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The Texas legislature this year has been defined by a contentious battle between the far-right Tea Party conservatives led by Lt. Gov. Dan Patrick, and the more moderate business-minded conservatives of House Speaker Joe Straus.

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One of the overarching struggles in Texas this year has been a pitched battle between cities and the state over who should have the right to make laws for local municipalities. This battle has manifested in myriad ways, from heated debates over bathroom usage and “sanctuary cities,” to arguments over property taxes, school vouchers, and texting-while-driving laws.

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A number of new laws will take effect in Texas next month, reports KTRK.

This September, Texas will become the 47th state to ban texting while driving. The law has drawn criticism from Amarillo Mayor Ginger Nelson, as it preempts Amarillo’s stricter texting-while-driving law.

Texas Senator Kel Seliger also called the law an example of state legislative overreach.

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As the special session continues in Austin, lawmakers in the Texas Capitol passed a number of bills last week aimed at restricting access to abortions for Texas women.

As USA TODAY reports, in just one week, four anti-abortion bills passed the Senate and another passed the House. Texas has frequently made national news over the past few years with its repeated attempts to limit access to abortion.

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In Texas, the biggest political battle of this generation may not be between Democrats and the GOP, but between Centrist Republicans and their far-right counterparts. And the contentious bathroom bill being re-introduced to the legislature this week is the battlefield upon which that war is being waged.

The Los Angeles Times this week published an overview of the bathroom bill and the internecine struggle for the soul of the conservative movement in the Lone Star State.

Bob Daemmrich for the Texas Tribune

In what seems to be an overture to the House, Gov. Greg Abbott added two new education-related issues to his special session call Thursday: school finance reform and increased benefits for retired teachers.

*Editor's note: This story has been updated throughout.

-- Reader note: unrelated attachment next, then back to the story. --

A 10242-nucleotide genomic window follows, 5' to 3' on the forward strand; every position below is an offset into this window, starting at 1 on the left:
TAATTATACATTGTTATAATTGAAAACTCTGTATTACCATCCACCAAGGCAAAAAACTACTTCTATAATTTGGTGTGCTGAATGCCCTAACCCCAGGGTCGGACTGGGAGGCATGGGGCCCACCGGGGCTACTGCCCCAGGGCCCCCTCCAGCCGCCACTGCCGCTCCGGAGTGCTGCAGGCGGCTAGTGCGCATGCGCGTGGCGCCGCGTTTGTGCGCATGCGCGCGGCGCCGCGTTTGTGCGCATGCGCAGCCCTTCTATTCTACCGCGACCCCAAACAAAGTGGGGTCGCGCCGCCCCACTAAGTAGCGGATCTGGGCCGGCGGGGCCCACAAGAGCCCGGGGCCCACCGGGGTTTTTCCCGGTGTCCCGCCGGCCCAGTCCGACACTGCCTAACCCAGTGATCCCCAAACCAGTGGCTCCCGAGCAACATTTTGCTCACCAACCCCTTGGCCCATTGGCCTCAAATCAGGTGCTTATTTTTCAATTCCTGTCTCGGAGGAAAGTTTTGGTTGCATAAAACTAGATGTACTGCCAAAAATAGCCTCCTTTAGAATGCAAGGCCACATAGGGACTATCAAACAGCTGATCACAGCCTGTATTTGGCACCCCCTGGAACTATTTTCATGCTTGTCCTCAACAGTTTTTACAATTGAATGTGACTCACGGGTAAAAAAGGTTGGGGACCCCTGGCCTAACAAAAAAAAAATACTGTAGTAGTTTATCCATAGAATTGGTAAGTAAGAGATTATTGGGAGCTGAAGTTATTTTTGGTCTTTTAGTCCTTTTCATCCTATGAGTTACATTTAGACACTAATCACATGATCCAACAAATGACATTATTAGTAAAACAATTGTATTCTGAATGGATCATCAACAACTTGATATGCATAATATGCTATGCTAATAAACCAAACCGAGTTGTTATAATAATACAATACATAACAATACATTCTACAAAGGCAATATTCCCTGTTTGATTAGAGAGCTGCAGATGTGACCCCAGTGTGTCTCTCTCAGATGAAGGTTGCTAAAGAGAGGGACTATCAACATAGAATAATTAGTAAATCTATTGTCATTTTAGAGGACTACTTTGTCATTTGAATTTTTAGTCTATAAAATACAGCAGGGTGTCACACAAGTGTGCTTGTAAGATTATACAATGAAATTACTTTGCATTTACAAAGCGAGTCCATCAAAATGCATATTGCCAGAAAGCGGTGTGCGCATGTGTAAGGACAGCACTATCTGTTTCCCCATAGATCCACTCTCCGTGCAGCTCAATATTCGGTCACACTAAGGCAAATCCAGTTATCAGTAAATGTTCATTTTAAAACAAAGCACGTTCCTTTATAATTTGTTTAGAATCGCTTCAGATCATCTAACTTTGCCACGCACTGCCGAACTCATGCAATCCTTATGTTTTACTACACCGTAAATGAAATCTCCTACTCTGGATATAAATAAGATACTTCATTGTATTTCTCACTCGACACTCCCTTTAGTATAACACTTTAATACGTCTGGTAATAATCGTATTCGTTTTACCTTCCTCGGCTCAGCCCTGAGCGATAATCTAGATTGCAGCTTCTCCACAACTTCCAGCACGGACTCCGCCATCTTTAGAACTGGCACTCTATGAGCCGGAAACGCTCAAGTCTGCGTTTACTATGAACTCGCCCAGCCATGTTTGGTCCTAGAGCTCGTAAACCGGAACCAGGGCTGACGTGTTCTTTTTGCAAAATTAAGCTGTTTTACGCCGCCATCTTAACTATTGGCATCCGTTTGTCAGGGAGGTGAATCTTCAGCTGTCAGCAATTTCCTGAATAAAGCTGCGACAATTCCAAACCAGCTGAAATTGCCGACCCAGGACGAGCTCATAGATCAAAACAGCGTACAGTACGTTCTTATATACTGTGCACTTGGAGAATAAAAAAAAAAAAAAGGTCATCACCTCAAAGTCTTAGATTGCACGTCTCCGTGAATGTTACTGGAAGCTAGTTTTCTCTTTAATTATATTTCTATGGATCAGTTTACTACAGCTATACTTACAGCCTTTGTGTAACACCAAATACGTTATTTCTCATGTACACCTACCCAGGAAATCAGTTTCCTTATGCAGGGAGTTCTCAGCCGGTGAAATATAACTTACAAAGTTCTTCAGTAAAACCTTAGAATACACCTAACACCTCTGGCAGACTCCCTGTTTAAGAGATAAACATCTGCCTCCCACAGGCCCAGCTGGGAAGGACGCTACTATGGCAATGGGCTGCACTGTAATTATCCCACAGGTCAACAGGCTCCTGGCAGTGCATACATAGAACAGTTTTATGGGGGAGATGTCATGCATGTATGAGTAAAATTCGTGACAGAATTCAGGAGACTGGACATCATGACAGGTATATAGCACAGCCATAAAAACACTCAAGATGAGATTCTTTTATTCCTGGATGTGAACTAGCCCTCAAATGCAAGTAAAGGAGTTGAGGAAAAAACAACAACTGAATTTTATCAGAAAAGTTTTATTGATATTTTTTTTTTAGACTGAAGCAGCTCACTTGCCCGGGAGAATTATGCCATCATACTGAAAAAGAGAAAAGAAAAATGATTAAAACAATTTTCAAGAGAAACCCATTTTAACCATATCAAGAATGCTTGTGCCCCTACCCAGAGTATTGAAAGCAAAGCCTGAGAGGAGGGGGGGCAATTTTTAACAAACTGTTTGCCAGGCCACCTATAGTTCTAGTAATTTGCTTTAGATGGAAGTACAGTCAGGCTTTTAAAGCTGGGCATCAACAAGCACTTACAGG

By Aliya Swaby, The Texas Tribune

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In Texas, the special legislative session began yesterday with lawmakers returning to Austin to try to hash out various lingering issues from the contentious regular session. You might be wondering how much the 30-day special session will cost Texas taxpayers.

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A prominent Amarillo politician and state senator had some strong words regarding the special legislative session that begins today in Austin. As Amarillo.com reports, Senator Kel Seliger has called the special session an assault on the ability of local communities in Texas to govern themselves.

“There’s no other way you can look at it,” Seliger added.

Before his successful senatorial campaigns, Seliger was the mayor of Amarillo for eight years—and it’s clear that he still carries something of a mayor’s mentality toward local control.

Many of the 20 items on the special-session agenda are aimed at stifling the ability of local municipalities to decide their own tax policy or even who can use the bathrooms in their communities.

One controversial bill supported by Gov. Greg Abbott would place a limit on how much a city can raise its property taxes, even if the city itself favors the tax raise.   

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A landmark redistricting trial got underway this week in Texas, with prosecutors attesting that Republican lawmakers intentionally redrew district maps in 2013 in order to weaken the voting power of minorities in Texas, a move that would have bolstered the political heft of the GOP and led to an unfair balance of power.

Todd Wiseman / Texas Tribune

An upcoming Supreme Court case involving a Colorado wedding cake shop’s refusal to serve a gay couple could have major implications in Texas.